There is a well known saying in Cornwall that ‘a mine is a hole anywhere in the world with at least one Cornishman at the bottom of it!’ Young people from 28 Cornish schools brought this story alive through songs and music reflecting the Cornish mining heritage across the world at the Hall for Cornwall on 23 June 2010.
As the culmination of a Super Sing Up cluster project over 500 young people from the secondary schools and their feeder primaries in Bodmin, Brannel, Camelford, Wadebridge and Richard Lander created a performance charting the journey from Cornwall to America, Africa and Australia by Cornish miners in the 18th and 19th centuries. They performed to a sell out audience at Hall for Cornwall with the audience joining in the finale song, ‘Cornwall, the land I love,’ by Richard Gendall.
Sing Up is the Music Manifesto’s National Singing Programme for primary school-aged children in England and the Super Sing Up Clusters are managed by Continyou and are funded programmes that enable secondary schools to lead on exciting singing projects with their feeder primary schools.
This programme has involved Young Singing Leaders from the secondary schools leading singing activities in the feeder primaries, and professional singing leaders Barry Hawken, Zoe Zallick, Kirsty Rowe and Sing Up Area Leader Angela Renshaw providing songs, training and support to students and teachers. The performance included musical accompaniment from Cornish bands Dall and Leski, along with Imerys Mid Cornwall Male Voice Choir. The performance was animated by Cscape Dance Company and the whole story was pulled together using short films of archive photos kindly sent by descendants of Cornish miners through the Cornish American Heritage Society and the SW Wisconsin Cornish Society. Angela Renshaw, Sing Up Area Leader said, ‘Having contact with the families of Cornish miners in America really made the project seem real. They were very excited about the project and gave us lots of history about their families, along with the photos. This gave such an edge to the performance, the nostalgia created by these photos along with archive pictures of Cornwall as a working, mining community gave gravitas to the children’s performances.’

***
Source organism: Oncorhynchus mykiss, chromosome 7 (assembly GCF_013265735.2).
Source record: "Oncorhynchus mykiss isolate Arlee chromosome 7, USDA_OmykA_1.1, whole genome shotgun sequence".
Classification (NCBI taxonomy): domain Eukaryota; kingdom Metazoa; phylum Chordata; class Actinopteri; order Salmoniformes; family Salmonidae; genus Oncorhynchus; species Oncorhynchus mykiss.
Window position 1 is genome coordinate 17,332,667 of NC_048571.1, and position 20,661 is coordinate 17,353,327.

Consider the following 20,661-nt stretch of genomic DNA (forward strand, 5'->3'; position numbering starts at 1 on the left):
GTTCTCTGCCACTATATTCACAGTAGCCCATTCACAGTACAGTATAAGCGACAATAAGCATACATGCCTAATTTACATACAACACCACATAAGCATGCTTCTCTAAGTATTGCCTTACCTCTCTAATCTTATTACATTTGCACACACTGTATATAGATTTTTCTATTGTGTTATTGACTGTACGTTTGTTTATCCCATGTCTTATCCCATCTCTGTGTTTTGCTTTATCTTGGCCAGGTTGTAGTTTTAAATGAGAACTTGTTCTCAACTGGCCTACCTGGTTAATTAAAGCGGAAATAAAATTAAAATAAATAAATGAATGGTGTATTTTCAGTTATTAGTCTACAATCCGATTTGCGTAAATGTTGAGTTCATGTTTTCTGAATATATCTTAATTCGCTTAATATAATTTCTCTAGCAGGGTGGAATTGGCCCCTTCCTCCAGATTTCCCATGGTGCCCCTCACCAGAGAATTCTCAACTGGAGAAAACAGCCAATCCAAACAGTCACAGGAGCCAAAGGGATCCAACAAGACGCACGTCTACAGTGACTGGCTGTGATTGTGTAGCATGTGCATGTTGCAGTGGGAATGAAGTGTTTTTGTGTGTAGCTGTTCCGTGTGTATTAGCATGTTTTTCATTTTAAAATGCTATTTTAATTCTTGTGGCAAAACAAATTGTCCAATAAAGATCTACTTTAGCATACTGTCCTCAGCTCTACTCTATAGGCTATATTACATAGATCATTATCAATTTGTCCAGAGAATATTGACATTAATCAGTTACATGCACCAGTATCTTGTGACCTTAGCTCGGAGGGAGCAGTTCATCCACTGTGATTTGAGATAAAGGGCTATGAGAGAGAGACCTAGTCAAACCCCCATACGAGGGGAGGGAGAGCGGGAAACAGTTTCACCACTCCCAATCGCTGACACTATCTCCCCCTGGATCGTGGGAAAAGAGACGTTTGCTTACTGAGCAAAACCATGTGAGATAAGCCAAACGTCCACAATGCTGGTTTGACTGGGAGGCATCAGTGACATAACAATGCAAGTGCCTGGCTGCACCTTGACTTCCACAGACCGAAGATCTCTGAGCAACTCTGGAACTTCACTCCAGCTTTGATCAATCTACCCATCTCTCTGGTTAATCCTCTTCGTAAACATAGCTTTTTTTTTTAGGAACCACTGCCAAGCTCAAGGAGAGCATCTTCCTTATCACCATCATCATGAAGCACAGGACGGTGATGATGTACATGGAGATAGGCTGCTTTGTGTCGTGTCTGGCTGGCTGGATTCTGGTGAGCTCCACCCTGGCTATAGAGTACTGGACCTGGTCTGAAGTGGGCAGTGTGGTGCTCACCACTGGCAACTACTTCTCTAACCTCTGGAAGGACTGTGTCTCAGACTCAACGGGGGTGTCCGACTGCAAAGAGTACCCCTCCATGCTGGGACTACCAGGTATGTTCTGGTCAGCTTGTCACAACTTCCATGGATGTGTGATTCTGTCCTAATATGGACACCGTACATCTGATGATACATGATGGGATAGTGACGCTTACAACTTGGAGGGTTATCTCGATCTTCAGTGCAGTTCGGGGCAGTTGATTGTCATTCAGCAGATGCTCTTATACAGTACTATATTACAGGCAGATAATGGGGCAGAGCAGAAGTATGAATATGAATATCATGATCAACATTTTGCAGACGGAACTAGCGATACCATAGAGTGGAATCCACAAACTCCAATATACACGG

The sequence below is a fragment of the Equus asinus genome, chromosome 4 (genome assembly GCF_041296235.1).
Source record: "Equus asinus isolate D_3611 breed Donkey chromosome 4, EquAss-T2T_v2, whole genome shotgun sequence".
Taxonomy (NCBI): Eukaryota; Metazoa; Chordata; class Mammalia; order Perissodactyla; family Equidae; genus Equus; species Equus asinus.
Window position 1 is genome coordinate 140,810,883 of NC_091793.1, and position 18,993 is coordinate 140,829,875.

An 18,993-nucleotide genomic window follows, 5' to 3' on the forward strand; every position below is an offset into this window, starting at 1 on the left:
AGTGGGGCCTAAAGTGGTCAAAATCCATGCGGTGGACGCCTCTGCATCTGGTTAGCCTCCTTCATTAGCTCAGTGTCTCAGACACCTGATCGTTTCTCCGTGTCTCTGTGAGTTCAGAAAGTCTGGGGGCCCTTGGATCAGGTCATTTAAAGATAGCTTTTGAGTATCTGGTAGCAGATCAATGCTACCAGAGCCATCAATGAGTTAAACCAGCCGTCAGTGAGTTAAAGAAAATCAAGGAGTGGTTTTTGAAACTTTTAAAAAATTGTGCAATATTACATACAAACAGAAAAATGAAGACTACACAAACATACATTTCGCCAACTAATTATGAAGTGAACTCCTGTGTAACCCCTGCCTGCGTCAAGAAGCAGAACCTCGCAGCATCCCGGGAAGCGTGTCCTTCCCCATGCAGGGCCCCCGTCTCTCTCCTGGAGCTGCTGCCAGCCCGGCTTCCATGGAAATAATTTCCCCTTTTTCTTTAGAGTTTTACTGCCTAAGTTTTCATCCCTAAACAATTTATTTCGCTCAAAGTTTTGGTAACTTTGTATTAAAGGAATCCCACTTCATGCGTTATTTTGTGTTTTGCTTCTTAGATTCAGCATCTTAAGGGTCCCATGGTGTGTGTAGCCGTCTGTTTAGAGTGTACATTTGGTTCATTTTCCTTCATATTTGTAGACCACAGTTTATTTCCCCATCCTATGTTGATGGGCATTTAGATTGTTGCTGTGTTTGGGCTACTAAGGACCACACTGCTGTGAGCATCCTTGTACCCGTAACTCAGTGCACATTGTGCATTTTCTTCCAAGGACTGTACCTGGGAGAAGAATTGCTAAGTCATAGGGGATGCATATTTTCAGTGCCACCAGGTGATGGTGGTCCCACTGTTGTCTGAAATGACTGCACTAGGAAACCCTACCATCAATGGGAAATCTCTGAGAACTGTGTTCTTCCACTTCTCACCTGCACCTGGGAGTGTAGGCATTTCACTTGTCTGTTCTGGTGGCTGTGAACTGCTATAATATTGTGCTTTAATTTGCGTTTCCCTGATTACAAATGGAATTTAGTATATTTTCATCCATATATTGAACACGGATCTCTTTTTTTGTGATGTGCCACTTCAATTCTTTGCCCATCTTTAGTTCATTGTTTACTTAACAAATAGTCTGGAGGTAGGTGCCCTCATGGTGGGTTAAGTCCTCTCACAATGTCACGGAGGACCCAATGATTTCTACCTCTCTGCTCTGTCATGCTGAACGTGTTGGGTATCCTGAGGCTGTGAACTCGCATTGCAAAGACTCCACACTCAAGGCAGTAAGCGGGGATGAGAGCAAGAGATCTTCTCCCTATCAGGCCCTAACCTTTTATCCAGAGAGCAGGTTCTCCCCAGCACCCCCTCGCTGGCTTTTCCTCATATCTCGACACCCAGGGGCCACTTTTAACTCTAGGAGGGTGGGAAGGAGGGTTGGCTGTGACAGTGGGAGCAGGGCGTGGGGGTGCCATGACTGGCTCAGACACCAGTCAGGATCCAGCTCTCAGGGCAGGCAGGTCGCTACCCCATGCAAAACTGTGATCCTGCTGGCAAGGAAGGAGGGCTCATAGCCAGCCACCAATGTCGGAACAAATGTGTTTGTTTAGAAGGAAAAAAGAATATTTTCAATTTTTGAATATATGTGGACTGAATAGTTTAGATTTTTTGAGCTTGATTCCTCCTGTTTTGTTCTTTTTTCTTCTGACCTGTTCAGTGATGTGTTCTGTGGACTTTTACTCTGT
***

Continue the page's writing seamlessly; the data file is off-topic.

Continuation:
Sing Up in Cornwall is hosted by Kernow Education Arts Partnership who have also been helping to shape this project. Helen Reynolds from KEAP says, ‘Ruins of mining chimneys are part of the Cornish landscape and such an important part of Cornwall’s history. It’s wonderful for children to discover that Cornwall was such a leading force in mining skills around the world, and that the Cornish influence is still so evident today in some of those communities.’
Truro Cathedral Scholars as part of the Richard Lander cluster performance
The Wadebridge Cluster performance
Images for Cousin Jacks by Sean Hurlock www.seanhurlockphotography.com